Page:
One significant parallel in the careers of the departed patriots was emphasized again and again by their eulogists. Adams and Jefferson were both men of peace. “They had not fought battles,” observed William Wirt, “but they had formed and moved the great machinery of which battles were only a small, and, comparatively, trivial consequence.” “Their conquests,” echoed Caleb Gushing, “were won by intellectual and moral energies alone.” They were learned men, literary men, and much of their influence and accomplishment was directly attributable to their scholarly attainments and writings. Both had been deeply interested in promoting educational institutions. There was a lesson in this, too, for their fellow Americans.
But the dominant theme of all the eulogies, swelling to a mighty diapason, was the advancement of the United States in power and influence in the fifty years since Jefferson composed the Declaration of Independence and John Adams championed its acceptance. The western orators particularly stressed the theme of material progress, reminding their listeners that their own populous and flourishing cities had been Indian villages or mere military outposts in 1776.
Still, northerners and southerns, easterners and westerners alike recognized that the most meaningful results of the “bold and doubtful” choice made by Adams, Jefferson, and their colleagues fifty years before were not those that could be counted, weighed, or measured. They were, rather, moral results. Conscious as never before of its rising strength, its heritage from the founders, and its larger role in world affairs, the young nation listened happily while its spokesmen prophesied that “before the revolution of another jubilee,” the principles proclaimed in the Declaration of Independence “will take root and flourish in every soil and climate under Heaven! The march of Light, of Knowledge, and of Truth, is irresistible, and Freedom follows in their train.”
Though clothed in an allegorical dress now hopelessly old-fashioned, it was a magnificent vision that these spokesmen of a bereaved yet confident nation conjured up. And it was to be realized in substantial part. In 1848 the European revolutionaries looked to the Declaration of Independence for inspiration and to the American people for help and guidance. So did the Irish in their long struggle for freedom; so did the Czechoslovaks after the first World War.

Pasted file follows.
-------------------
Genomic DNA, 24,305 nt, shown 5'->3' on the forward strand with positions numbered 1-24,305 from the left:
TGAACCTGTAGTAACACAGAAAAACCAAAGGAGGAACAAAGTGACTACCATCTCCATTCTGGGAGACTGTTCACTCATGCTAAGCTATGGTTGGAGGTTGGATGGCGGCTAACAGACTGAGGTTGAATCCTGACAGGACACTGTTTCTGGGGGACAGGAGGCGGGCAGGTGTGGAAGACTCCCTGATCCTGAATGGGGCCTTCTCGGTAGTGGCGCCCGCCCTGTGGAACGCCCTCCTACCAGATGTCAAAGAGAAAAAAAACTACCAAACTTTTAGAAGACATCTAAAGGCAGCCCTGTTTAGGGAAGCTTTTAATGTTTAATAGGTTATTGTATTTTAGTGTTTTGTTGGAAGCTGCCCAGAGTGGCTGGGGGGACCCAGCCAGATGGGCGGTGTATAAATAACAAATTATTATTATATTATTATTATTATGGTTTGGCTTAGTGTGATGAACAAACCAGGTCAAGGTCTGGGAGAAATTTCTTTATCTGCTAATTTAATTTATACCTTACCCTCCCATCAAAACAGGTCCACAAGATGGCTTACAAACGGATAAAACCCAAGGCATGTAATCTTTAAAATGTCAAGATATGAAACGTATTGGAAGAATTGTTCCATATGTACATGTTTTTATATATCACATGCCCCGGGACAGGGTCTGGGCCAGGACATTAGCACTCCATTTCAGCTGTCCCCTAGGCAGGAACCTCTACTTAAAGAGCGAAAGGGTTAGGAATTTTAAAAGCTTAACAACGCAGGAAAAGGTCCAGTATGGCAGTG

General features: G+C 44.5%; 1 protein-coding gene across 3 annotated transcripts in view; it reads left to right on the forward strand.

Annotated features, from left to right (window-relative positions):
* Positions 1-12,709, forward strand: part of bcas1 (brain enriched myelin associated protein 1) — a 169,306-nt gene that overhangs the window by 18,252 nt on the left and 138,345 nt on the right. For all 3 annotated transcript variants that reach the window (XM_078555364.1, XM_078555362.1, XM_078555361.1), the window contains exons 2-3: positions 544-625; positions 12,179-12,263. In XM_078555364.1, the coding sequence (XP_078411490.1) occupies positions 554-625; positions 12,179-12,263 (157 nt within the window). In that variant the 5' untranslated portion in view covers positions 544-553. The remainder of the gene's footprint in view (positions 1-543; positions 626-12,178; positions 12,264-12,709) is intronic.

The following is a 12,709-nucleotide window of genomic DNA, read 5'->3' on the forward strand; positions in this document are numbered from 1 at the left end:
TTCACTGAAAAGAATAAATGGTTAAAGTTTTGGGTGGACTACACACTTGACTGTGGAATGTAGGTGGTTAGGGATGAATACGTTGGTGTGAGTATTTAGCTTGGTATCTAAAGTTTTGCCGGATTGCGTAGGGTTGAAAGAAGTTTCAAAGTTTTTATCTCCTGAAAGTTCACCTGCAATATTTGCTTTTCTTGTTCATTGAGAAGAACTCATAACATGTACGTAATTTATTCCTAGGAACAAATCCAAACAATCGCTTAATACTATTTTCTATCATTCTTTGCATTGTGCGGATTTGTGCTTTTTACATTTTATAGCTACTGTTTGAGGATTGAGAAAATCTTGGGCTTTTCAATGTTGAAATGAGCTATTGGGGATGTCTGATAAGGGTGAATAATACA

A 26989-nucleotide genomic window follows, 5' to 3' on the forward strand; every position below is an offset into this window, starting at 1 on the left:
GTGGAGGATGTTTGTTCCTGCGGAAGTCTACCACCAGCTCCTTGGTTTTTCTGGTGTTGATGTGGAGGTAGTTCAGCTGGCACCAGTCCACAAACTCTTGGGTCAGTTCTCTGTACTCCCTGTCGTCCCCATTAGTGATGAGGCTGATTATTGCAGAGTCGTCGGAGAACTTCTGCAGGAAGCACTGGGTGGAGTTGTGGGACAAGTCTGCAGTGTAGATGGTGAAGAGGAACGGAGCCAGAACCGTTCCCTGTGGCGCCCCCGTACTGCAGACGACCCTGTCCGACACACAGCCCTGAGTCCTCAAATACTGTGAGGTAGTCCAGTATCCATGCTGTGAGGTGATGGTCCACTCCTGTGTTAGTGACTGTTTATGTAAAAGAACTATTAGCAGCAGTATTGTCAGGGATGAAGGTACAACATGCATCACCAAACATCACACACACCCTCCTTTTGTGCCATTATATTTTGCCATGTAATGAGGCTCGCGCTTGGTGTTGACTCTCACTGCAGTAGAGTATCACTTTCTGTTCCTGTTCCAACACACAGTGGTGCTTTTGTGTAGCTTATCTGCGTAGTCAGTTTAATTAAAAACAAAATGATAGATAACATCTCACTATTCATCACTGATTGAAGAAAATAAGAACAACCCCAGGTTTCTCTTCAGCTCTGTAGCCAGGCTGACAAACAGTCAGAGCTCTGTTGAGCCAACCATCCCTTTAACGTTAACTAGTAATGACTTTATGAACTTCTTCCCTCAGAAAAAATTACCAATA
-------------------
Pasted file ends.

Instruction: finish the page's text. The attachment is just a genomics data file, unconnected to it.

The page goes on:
Looking at the world today, it is possible for a cynic to conclude that our ancestors’ faith was, at the very least, naive. A good antidote for such cynicism will be found in the later correspondence of Adams and Jefferson, both of whom had looked on tyranny and knew its form and features well. Noting the quick suppression of the popular revolts in the Piedmont and in Naples, and the feebleness of the constitutional movements in Spain and Portugal, John Adams asked Jefferson in May, 1821:
Adams did not think so, but, as so often before, he wanted to hear what his philosophical friend at Monticello would say about the present state of the world.
Adams’ wishes were gratified. In replying Jefferson agreed that there were plenty of reasons to feel gloomy, adding to the evidence submitted by Adams that the Greek cause seemed nearly hopeless and the repressive measures of the Tory government against the discontented classes in England augured civil war there.
The United States came of age in the summer of 1826, not because of any magic in the number fifty, but because the deaths of John Adams and Thomas Jefferson awakened in every thoughtful citizen a consciousness of the republican ideals the two patriots had exemplified. The collaborators of 1776—one from the North and the other from the South—had in their later years come to be regarded as “the embodied spirit of the revolution itself, in all its purity and force, diffusing its wholesome influence through the generations that have succeeded, rebuking every sinister design, and invigorating every manly and virtuous resolution.” They had of course long since surrendered to younger men the active control of public affairs. But they had been onlookers and advisers, and their successors had frequently turned to them. Now their intellectual and moral guidance was withdrawn. But was it really? Not if the citizens and their leaders were willing to study the careers and writings of the two departed leaders and to absorb from them the lessons of personal sacrifice in the interest of public good, wisdom derived from reading and observation, courage to do the right rather than the merely expedient thing, magnanimity toward opponents, sympathy for the oppressed, national rather than sectional views, and the advancement of free institutions. So long as these were the lessons the American people desired to study and to apply, the guidance of John Adams and Thomas Jefferson was a living force, and they both survived.